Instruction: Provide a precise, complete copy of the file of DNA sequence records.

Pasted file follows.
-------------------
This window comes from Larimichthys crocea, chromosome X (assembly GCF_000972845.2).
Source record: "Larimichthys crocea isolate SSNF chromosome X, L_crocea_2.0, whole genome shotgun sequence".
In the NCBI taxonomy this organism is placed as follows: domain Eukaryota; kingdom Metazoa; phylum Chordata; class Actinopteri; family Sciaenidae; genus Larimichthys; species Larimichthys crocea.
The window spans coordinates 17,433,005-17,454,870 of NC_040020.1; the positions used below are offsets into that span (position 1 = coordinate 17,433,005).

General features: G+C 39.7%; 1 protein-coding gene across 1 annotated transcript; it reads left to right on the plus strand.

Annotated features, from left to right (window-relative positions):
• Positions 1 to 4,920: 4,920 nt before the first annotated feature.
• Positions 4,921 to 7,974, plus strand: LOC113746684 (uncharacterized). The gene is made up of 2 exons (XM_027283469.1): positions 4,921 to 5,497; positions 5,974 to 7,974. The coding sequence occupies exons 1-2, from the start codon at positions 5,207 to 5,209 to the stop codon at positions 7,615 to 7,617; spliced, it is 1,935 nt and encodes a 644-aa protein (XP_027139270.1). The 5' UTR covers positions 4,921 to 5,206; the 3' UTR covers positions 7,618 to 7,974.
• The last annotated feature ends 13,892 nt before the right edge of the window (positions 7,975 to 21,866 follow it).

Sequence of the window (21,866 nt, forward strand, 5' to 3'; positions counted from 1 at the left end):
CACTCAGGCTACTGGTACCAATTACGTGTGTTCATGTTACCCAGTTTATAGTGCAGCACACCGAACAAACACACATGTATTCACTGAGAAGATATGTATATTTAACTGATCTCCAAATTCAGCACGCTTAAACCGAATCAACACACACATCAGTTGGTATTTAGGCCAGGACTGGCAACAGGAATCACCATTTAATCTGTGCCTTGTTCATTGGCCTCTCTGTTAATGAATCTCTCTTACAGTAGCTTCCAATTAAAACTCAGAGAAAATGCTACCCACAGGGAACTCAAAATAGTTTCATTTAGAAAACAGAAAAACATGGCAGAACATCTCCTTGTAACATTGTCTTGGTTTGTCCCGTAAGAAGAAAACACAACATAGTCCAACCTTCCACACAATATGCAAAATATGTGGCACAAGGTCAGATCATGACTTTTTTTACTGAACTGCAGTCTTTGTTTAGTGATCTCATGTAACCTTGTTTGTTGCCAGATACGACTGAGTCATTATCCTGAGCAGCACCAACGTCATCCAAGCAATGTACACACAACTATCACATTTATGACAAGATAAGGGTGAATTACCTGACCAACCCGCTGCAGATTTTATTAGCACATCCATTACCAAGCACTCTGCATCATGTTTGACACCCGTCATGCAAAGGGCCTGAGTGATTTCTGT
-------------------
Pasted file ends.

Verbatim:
This window comes from Larimichthys crocea, chromosome X (assembly GCF_000972845.2).
Source record: "Larimichthys crocea isolate SSNF chromosome X, L_crocea_2.0, whole genome shotgun sequence".
In the NCBI taxonomy this organism is placed as follows: domain Eukaryota; kingdom Metazoa; phylum Chordata; class Actinopteri; family Sciaenidae; genus Larimichthys; species Larimichthys crocea.
The window spans coordinates 17,433,005-17,454,870 of NC_040020.1; the positions used below are offsets into that span (position 1 = coordinate 17,433,005).

General features: G+C 39.7%; 1 protein-coding gene across 1 annotated transcript; it reads left to right on the plus strand.

Annotated features, from left to right (window-relative positions):
• Positions 1 to 4,920: 4,920 nt before the first annotated feature.
• Positions 4,921 to 7,974, plus strand: LOC113746684 (uncharacterized). The gene is made up of 2 exons (XM_027283469.1): positions 4,921 to 5,497; positions 5,974 to 7,974. The coding sequence occupies exons 1-2, from the start codon at positions 5,207 to 5,209 to the stop codon at positions 7,615 to 7,617; spliced, it is 1,935 nt and encodes a 644-aa protein (XP_027139270.1). The 5' UTR covers positions 4,921 to 5,206; the 3' UTR covers positions 7,618 to 7,974.
• The last annotated feature ends 13,892 nt before the right edge of the window (positions 7,975 to 21,866 follow it).

Sequence of the window (21,866 nt, forward strand, 5' to 3'; positions counted from 1 at the left end):
CACTCAGGCTACTGGTACCAATTACGTGTGTTCATGTTACCCAGTTTATAGTGCAGCACACCGAACAAACACACATGTATTCACTGAGAAGATATGTATATTTAACTGATCTCCAAATTCAGCACGCTTAAACCGAATCAACACACACATCAGTTGGTATTTAGGCCAGGACTGGCAACAGGAATCACCATTTAATCTGTGCCTTGTTCATTGGCCTCTCTGTTAATGAATCTCTCTTACAGTAGCTTCCAATTAAAACTCAGAGAAAATGCTACCCACAGGGAACTCAAAATAGTTTCATTTAGAAAACAGAAAAACATGGCAGAACATCTCCTTGTAACATTGTCTTGGTTTGTCCCGTAAGAAGAAAACACAACATAGTCCAACCTTCCACACAATATGCAAAATATGTGGCACAAGGTCAGATCATGACTTTTTTTACTGAACTGCAGTCTTTGTTTAGTGATCTCATGTAACCTTGTTTGTTGCCAGATACGACTGAGTCATTATCCTGAGCAGCACCAACGTCATCCAAGCAATGTACACACAACTATCACATTTATGACAAGATAAGGGTGAATTACCTGACCAACCCGCTGCAGATTTTATTAGCACATCCATTACCAAGCACTCTGCATCATGTTTGACACCCGTCATGCAAAGGGCCTGAGTGATTTCTGT